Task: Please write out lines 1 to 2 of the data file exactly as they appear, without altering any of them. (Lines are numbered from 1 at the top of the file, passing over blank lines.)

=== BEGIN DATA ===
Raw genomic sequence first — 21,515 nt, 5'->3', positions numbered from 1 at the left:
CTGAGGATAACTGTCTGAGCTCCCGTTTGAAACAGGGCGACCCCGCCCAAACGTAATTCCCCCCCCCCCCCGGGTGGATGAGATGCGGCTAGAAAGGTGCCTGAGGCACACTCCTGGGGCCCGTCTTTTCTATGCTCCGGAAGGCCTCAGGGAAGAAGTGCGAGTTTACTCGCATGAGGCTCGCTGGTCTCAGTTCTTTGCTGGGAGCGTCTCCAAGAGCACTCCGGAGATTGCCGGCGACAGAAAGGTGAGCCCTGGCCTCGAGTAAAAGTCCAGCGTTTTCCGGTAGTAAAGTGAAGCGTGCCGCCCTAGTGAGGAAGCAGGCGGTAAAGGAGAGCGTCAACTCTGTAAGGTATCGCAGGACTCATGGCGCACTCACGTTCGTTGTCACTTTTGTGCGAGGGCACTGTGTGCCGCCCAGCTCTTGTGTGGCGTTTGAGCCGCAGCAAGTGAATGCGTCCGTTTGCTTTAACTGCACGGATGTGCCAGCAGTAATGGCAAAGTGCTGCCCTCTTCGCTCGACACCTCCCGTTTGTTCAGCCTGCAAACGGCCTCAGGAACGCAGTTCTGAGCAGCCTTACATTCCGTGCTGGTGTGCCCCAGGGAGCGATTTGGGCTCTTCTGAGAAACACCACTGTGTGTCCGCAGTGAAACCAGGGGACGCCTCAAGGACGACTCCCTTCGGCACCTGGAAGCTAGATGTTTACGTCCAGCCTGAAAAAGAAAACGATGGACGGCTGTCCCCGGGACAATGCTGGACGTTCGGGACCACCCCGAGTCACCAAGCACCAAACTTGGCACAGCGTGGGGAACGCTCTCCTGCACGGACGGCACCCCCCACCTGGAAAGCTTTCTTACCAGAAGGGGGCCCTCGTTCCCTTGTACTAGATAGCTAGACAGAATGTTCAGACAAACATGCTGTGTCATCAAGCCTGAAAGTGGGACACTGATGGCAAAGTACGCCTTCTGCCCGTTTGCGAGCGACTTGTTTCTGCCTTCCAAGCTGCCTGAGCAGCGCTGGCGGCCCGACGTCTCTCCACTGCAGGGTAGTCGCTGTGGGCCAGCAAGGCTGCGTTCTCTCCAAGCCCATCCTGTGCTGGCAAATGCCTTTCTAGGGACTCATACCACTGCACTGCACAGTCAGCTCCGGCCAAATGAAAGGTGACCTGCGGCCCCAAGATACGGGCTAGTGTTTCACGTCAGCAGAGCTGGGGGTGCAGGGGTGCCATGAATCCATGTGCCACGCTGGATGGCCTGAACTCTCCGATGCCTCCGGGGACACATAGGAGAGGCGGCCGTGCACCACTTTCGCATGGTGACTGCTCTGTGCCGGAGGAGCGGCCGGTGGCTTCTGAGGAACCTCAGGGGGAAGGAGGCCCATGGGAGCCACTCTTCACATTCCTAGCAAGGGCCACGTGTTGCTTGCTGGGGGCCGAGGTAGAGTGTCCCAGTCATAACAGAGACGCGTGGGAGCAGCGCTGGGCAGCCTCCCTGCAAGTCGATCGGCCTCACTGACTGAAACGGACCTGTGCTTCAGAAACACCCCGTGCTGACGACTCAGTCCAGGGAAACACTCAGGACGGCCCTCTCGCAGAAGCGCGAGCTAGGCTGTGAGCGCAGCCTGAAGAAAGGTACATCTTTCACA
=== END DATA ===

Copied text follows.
Raw genomic sequence first — 21,515 nt, 5'->3', positions numbered from 1 at the left:
CTGAGGATAACTGTCTGAGCTCCCGTTTGAAACAGGGCGACCCCGCCCAAACGTAATTCCCCCCCCCCCCCGGGTGGATGAGATGCGGCTAGAAAGGTGCCTGAGGCACACTCCTGGGGCCCGTCTTTTCTATGCTCCGGAAGGCCTCAGGGAAGAAGTGCGAGTTTACTCGCATGAGGCTCGCTGGTCTCAGTTCTTTGCTGGGAGCGTCTCCAAGAGCACTCCGGAGATTGCCGGCGACAGAAAGGTGAGCCCTGGCCTCGAGTAAAAGTCCAGCGTTTTCCGGTAGTAAAGTGAAGCGTGCCGCCCTAGTGAGGAAGCAGGCGGTAAAGGAGAGCGTCAACTCTGTAAGGTATCGCAGGACTCATGGCGCACTCACGTTCGTTGTCACTTTTGTGCGAGGGCACTGTGTGCCGCCCAGCTCTTGTGTGGCGTTTGAGCCGCAGCAAGTGAATGCGTCCGTTTGCTTTAACTGCACGGATGTGCCAGCAGTAATGGCAAAGTGCTGCCCTCTTCGCTCGACACCTCCCGTTTGTTCAGCCTGCAAACGGCCTCAGGAACGCAGTTCTGAGCAGCCTTACATTCCGTGCTGGTGTGCCCCAGGGAGCGATTTGGGCTCTTCTGAGAAACACCACTGTGTGTCCGCAGTGAAACCAGGGGACGCCTCAAGGACGACTCCCTTCGGCACCTGGAAGCTAGATGTTTACGTCCAGCCTGAAAAAGAAAACGATGGACGGCTGTCCCCGGGACAATGCTGGACGTTCGGGACCACCCCGAGTCACCAAGCACCAAACTTGGCACAGCGTGGGGAACGCTCTCCTGCACGGACGGCACCCCCCACCTGGAAAGCTTTCTTACCAGAAGGGGGCCCTCGTTCCCTTGTACTAGATAGCTAGACAGAATGTTCAGACAAACATGCTGTGTCATCAAGCCTGAAAGTGGGACACTGATGGCAAAGTACGCCTTCTGCCCGTTTGCGAGCGACTTGTTTCTGCCTTCCAAGCTGCCTGAGCAGCGCTGGCGGCCCGACGTCTCTCCACTGCAGGGTAGTCGCTGTGGGCCAGCAAGGCTGCGTTCTCTCCAAGCCCATCCTGTGCTGGCAAATGCCTTTCTAGGGACTCATACCACTGCACTGCACAGTCAGCTCCGGCCAAATGAAAGGTGACCTGCGGCCCCAAGATACGGGCTAGTGTTTCACGTCAGCAGAGCTGGGGGTGCAGGGGTGCCATGAATCCATGTGCCACGCTGGATGGCCTGAACTCTCCGATGCCTCCGGGGACACATAGGAGAGGCGGCCGTGCACCACTTTCGCATGGTGACTGCTCTGTGCCGGAGGAGCGGCCGGTGGCTTCTGAGGAACCTCAGGGGGAAGGAGGCCCATGGGAGCCACTCTTCACATTCCTAGCAAGGGCCACGTGTTGCTTGCTGGGGGCCGAGGTAGAGTGTCCCAGTCATAACAGAGACGCGTGGGAGCAGCGCTGGGCAGCCTCCCTGCAAGTCGATCGGCCTCACTGACTGAAACGGACCTGTGCTTCAGAAACACCCCGTGCTGACGACTCAGTCCAGGGAAACACTCAGGACGGCCCTCTCGCAGAAGCGCGAGCTAGGCTGTGAGCGCAGCCTGAAGAAAGGTACATCTTTCACA